Re: Bridgehead - the numbers just don't work with the popular proposals that have been pushed for by the neighborhoods. I think the question we should be asking is: do we want that site developed or not? If so, how soon? If soon, then it can't be what the neighbors ideally want, e.g. live/work flex space, neighborhood retail & affordable housing being at the top of that list. The numbers are what they are. Neighborhood retail & local cafes can pay maybe $14-17/rsf. The cost to build requires rental rates in excess of $25/rsf NNN. For that location, it's a stretch imagining even high profile retail will be tempted to the otherwise untested site. Nevertheless, if anyone can pay the freight, it's probably high profile retail. Again the question: How soon do we want the site developed, and the jobs/tax base that comes with it? Sorry - it's just econ 101.

The lot on NW 10th is zoned R1 which means one unit per 1000 sq. ft. of land. The city calls this "medium density". The MINIMUM density allowed in that zone is one unit per 2000 sq ft of lot so the developer is building at the MINIMUM density allowed under the zone. Is the developer the "clown" or are the city planners?

The project on NE 15th wont get financed in this market so no worries for a while at least.

The developers of the proposal on 10th had the courage to show up in front of the "worked up" neighbors at Irvington Elementary neighborhood meeting last month to explain their project. IMO, they get big points for that. 95% of the outrage at the outrage was directed at the NE 15th proposal.

ooops, should have typed "outrage at the meeting"

Isn't densification the current goal of Portland Metro land use planning? So, we shouldn't be surprised when high rise concrete bunker like condos and apartment units go in our neighborhoods. Measure 37 could have helped relieve some of the pressure to infill, but no we've got to protect the 96% of Oregon that's vacant.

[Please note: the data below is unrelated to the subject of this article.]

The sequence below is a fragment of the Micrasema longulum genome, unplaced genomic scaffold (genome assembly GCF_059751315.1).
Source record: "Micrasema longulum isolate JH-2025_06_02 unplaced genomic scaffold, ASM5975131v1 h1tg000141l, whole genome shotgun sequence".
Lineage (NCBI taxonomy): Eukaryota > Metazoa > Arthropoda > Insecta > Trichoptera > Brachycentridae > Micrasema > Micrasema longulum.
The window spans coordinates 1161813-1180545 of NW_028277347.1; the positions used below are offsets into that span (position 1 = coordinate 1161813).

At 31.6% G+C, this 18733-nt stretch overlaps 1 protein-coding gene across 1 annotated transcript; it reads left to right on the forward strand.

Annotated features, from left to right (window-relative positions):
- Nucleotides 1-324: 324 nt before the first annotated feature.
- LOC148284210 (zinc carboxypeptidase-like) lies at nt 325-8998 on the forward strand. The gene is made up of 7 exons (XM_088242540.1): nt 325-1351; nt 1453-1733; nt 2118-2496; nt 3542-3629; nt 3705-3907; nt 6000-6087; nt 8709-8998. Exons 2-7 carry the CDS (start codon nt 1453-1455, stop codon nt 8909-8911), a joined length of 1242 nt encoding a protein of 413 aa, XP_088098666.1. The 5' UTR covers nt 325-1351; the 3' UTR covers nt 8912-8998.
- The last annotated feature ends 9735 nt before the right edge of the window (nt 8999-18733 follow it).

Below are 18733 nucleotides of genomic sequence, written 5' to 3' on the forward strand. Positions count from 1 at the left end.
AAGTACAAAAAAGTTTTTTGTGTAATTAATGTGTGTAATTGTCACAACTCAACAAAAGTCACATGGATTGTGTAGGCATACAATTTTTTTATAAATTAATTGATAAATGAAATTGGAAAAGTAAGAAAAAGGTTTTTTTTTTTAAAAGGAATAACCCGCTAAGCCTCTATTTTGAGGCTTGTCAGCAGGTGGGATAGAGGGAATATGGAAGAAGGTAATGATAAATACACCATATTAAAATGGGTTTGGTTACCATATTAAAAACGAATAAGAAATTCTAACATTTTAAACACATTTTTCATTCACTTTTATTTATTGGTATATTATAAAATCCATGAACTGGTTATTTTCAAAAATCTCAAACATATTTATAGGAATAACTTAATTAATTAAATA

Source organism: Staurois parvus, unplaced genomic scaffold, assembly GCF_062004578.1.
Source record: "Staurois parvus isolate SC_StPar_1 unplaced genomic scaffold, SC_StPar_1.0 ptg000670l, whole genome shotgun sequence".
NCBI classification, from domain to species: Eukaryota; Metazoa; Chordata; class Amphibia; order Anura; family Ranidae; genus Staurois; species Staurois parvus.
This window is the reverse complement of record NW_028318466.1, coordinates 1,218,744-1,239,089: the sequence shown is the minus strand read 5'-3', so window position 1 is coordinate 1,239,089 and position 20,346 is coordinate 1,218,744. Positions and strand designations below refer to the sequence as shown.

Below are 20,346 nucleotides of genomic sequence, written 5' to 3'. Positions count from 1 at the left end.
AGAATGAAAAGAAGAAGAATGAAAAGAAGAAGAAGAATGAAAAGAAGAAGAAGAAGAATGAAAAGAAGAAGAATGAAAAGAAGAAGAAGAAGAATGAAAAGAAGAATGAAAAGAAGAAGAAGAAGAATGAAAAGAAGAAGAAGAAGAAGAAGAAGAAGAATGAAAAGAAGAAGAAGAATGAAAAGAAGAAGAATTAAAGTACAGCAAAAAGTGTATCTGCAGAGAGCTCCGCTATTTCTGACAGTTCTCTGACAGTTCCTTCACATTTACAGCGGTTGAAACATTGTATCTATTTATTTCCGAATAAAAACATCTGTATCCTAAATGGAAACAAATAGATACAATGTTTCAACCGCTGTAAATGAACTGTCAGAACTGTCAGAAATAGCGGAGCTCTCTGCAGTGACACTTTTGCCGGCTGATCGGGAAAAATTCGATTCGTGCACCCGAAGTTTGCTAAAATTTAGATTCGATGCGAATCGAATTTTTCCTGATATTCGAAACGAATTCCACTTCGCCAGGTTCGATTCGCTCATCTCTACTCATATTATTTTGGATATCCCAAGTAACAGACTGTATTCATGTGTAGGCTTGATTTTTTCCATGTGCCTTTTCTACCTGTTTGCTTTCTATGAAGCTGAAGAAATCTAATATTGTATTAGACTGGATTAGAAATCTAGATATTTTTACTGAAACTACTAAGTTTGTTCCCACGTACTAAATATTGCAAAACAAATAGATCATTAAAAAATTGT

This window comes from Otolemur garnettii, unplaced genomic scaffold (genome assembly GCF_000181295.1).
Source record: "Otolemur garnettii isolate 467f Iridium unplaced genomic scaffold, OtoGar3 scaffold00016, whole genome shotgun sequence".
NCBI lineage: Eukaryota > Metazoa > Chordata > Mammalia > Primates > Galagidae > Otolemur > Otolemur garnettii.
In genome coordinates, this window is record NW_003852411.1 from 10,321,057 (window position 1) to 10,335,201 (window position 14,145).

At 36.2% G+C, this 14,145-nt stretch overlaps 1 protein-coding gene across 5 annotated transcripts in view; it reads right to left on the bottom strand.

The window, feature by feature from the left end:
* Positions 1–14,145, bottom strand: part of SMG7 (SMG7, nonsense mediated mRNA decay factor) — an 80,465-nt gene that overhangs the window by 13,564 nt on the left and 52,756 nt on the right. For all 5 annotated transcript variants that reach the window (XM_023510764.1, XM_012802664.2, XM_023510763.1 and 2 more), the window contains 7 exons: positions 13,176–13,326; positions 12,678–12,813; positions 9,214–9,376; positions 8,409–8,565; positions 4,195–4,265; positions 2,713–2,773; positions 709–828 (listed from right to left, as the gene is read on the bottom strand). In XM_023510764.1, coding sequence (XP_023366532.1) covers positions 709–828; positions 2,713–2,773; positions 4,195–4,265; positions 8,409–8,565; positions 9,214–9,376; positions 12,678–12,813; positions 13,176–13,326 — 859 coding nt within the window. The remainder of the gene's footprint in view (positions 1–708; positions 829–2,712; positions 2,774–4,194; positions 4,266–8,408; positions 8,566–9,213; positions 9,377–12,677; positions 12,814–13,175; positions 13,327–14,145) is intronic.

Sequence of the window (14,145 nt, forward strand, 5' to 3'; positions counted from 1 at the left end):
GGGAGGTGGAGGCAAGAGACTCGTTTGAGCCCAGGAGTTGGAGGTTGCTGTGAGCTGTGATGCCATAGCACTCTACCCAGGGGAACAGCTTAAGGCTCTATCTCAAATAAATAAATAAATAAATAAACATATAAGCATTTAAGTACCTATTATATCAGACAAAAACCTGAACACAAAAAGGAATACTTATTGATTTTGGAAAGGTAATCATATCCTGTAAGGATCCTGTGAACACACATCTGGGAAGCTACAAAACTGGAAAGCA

How soon do we want the site developed, and the jobs/tax base that comes with it? Sorry - it's just econ 101.

Are you kidding? Econ 101 has nothing to do with this. This project has been and will be massively, massively subsidized by the city. It can and should be whatever the neighbors want it to be.

If it's a Home Depot or nothing, I'd say plant grass, take down the fence, and call it a park.

Actually, with Central City Concern about to move a lot of its operation out from across the street, I suspect something huge and horrible is about to happen to that whole area.

I agree that the Star is one of the best sources for real news in the city. On the other side of the river, the NW Examiner is a damn good paper that is a bit more opinionated, but covers its neighborhood issues very well and pulls no punches.

The condo on Halsey, from the outside, seems to have some appeal and doesn't seem terribly overpriced. Jeez, a retooled 750-sq. ft. one bedroom in a tenement across the street from my business on Belmont was selling for $275,000 a year ago. Even worse, there was a 330-sq. ft. studio selling for $130,000. Do you know how small 330-sq. ft. is? It's about the size of two parking spaces.

All of these new "infill" construction projects increase density and increase the property tax rolls, unless they are located within a TIF/URA district.

This has significantly increased the property tax base over the past decade, but the schools, county, and city are all talking about taxes not keeping up with inflation.

What gives?